Development policy

The very liberal economic policy coupled with a very particular functioning of the political apparatus as well as an unequal access to financial resources, create a breeding ground for a rather uncontrolled development purely based on building.

The administrative power does not propose nor apply any coherent and sustainable master-plan for development and urbanization while the framework on the socio-economic, legal and ecological levels contribute to the deprecation of the island-state’s natural capital. The administration is closer to a business facilitator than a regulator, with the result that it is the whole country which adapts around the development projects proposed by influential politicians, foreign promoters as well as major owners seeking to raise the values of their lands.

The most flagrant example is to have proposed, in 2017, the installation of fish-farms, along the coast and inside lagoons, as one of the pillars of economic development, while maintaining as main tourism-promotion, the « sea, sand & sun » concept. Knowing that the direct contribution to GDP of the tourism industry is approximately 6 % (20 % direct + indirect) and represents 35 % of exports, the introduction of such an obviously conflicting business activity depicts the incoherence of government policies.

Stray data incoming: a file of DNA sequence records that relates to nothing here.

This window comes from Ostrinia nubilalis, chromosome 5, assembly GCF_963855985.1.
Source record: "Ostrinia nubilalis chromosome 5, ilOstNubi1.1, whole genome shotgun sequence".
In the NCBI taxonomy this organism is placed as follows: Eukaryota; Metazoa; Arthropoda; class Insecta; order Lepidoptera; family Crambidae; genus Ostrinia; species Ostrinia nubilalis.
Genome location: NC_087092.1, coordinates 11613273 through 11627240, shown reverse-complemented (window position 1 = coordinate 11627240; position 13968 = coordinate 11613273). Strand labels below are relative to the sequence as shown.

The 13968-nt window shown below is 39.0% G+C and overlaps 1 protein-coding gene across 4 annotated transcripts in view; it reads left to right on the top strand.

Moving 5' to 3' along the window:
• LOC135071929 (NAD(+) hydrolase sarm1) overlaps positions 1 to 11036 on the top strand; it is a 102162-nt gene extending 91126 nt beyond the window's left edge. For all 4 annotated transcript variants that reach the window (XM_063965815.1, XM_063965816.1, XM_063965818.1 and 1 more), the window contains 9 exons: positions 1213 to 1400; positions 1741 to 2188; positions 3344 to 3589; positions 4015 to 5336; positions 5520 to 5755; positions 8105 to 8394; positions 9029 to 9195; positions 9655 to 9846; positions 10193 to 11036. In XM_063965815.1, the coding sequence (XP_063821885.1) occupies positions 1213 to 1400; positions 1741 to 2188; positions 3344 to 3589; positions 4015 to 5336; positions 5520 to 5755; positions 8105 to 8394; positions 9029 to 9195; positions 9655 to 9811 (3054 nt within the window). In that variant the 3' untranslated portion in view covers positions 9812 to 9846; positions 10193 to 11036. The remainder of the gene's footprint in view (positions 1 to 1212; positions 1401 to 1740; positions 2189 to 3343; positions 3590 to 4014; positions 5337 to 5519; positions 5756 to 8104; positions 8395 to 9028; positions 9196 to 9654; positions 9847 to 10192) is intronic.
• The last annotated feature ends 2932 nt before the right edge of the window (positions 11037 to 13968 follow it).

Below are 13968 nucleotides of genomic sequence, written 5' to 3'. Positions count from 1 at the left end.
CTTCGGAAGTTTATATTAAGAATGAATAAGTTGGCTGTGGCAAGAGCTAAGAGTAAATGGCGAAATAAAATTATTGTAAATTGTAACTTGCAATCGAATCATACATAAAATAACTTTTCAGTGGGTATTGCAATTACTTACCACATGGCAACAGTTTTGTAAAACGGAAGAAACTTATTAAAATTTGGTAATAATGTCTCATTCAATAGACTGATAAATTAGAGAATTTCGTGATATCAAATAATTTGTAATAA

Similarly, while benefiting from UNDP/GEF programme “Mainstreaming biodiversity into the management of the coastal zone in the Republic of Mauritius”, the authorities are granting permits to almost all development projects along the coast, including hotels in previously identified “Environmentally Sensitive Areas” (ESA’s).

Dismantling the few judicial structures that could act as guardrails against the irresponsible development of a concrete jungle, since August 2020, the Mauritian citizens have no-more rights to contest any real-estate project, may it be a residential house or a huge industrial or commercial project. Real-estate is by the way the sole pillar on which the 2020 budget relied. This ensemble of governmental policies is directly increasing the potential threats to the sustainability of coastal zones.

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